Alliss' 19th Hole
Trivial Delights from the World of Golf
by Peter Alliss with Rab Macwilliam
Long Drive Out of the Past
by Michael Hofferber. Copyright © 1996 All rights reserved.
I find it curious how choices made by some unknown someone many years ago, by whim or by design, determine so much of our day-to-day lives. Out of the distant past come the crops we grow, the style of clothes we wear, the tools we work with and the games we play.
Our language, our science and much of what we like to believe we have figured out for ourselves are actually hand-me-downs.
Take golf, for example. Within 50 miles of where I live there are at least three new courses under construction, and more are planned. Greens and fairways are supplanting alfalfa and native fescues on many acres. Lands once grazed and harvested are now being groomed and divoted.
A hundred years ago hardly anyone in America played the obscure Scottish game that's become such a ubiquitous part of our culture. Now golf is nearly a prerequisite for success in certain executive professions. Even our presidents play the game.
I'd wager that more Americans can identify a sand wedge in a golf bag than can locate Scotland on a globe.
Many years ago I met a man whose father, he claimed, created the first golf course in Idaho. The man's name was Charlie Gill and to prove his assertion he produced old photos of his father, Charles Gill, in knickers swinging hickory clubs in the sagebrush foothills above Boise.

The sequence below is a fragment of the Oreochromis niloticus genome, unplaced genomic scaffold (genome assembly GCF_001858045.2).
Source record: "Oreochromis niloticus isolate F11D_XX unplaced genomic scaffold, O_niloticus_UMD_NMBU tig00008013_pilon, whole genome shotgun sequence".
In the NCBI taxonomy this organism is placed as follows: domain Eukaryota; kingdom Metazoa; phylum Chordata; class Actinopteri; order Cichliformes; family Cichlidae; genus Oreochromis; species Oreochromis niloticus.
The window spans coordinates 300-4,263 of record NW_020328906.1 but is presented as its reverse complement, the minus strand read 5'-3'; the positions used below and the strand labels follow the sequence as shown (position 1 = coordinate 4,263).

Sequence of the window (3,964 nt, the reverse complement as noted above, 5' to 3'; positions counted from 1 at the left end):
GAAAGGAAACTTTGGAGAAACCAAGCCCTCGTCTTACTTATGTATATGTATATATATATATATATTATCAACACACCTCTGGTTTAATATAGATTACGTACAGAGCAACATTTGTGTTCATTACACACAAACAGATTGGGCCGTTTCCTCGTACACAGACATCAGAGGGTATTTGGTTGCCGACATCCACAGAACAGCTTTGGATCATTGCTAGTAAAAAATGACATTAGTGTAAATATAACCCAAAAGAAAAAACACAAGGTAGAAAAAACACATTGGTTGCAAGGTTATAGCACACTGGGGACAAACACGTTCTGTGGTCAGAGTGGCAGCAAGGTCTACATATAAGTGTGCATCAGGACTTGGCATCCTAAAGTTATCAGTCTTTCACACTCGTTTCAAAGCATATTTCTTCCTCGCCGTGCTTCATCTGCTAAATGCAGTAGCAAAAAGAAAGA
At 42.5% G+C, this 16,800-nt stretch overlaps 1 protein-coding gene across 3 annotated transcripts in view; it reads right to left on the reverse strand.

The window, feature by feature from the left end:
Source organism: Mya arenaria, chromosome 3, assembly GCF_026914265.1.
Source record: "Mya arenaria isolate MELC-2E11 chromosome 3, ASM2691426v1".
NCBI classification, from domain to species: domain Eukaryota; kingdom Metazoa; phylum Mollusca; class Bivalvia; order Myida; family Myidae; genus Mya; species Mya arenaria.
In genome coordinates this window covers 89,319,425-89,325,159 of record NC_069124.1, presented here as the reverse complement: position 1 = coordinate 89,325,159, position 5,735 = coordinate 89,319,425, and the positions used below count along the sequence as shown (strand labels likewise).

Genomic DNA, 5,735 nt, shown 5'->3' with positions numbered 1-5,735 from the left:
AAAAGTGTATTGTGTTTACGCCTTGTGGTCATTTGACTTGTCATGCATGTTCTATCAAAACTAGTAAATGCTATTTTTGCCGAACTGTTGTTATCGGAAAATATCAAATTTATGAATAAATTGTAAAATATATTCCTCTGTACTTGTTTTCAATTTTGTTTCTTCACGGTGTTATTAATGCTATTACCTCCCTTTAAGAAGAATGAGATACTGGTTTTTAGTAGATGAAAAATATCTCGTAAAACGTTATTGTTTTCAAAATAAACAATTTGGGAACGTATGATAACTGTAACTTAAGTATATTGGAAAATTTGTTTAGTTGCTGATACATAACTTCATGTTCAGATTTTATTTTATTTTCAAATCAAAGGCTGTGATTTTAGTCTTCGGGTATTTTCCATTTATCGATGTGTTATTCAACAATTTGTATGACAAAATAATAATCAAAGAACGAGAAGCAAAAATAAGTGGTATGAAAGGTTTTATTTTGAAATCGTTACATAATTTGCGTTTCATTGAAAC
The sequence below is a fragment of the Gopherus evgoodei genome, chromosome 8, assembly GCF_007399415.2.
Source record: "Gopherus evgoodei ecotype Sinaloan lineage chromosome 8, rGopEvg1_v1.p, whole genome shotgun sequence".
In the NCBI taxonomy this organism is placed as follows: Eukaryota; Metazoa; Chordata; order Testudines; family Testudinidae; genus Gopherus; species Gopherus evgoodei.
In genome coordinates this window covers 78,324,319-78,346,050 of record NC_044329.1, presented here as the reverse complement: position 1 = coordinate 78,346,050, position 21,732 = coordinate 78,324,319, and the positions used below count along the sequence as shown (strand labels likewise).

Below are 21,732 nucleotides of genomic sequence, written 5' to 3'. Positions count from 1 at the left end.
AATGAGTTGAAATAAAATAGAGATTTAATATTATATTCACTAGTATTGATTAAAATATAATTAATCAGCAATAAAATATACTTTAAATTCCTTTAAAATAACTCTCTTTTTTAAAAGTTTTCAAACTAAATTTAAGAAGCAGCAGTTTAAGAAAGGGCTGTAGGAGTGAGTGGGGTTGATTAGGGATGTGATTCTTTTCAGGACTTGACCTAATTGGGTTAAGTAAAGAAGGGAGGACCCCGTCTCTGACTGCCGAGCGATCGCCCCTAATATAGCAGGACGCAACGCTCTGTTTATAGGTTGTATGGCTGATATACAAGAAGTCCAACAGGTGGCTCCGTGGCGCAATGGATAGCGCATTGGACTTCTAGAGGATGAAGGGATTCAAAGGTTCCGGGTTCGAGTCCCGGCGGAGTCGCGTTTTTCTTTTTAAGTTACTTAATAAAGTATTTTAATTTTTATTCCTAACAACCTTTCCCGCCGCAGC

The senior Gill was a building contractor recently immigrated from Scotland in 1914 when he showed up in Boise's Sweet & Teller Hardware Store one spring morning to get supplies. When he couldn't find one of the items he wanted Mr. Sweet, manager of the store, sent him upstairs to look for it in a storage attic above the store.
There in that attic, amid piles of tools and nails, boards and wire, lay two hickory golf clubs.
Gill brought the clubs downstairs and showed them to Sweet, who said, "I've never seen them before. What are they?"
"They are golf clubs," Gill told him, to which Sweet responded, "What is golf?
"It's a game they play in Scotland. It's a great game."
Mr. Sweet gave Gill the clubs, but no golf balls could be purchased in Boise. Charlie Gill remembers his father driving tennis balls instead.
"He had so much fun batting those balls around that when a traveling salesman came through one day he ordered some golf balls and some more clubs.
With the addition of real golf balls and extra clubs, interest in the game spread from Gill to several of his friends. They spent their summer evenings that year grubbing sagebrush and clearing a couple fairways, and then playing a few holes of golf. They enjoyed themselves so much they began to talk of developing a full course and organizing a club. By 1915 Idaho's first golf course, Mountain View Links, was opened.
There were probably a thousand men like Charles Gill across America in the early 1900s and chances are someone else would have introduced the sport to Idaho and the rest of the country.
But maybe not. Maybe golf owes something to an immigrant who started playing in a field of sagebrush with two old clubs and a can of tennis balls..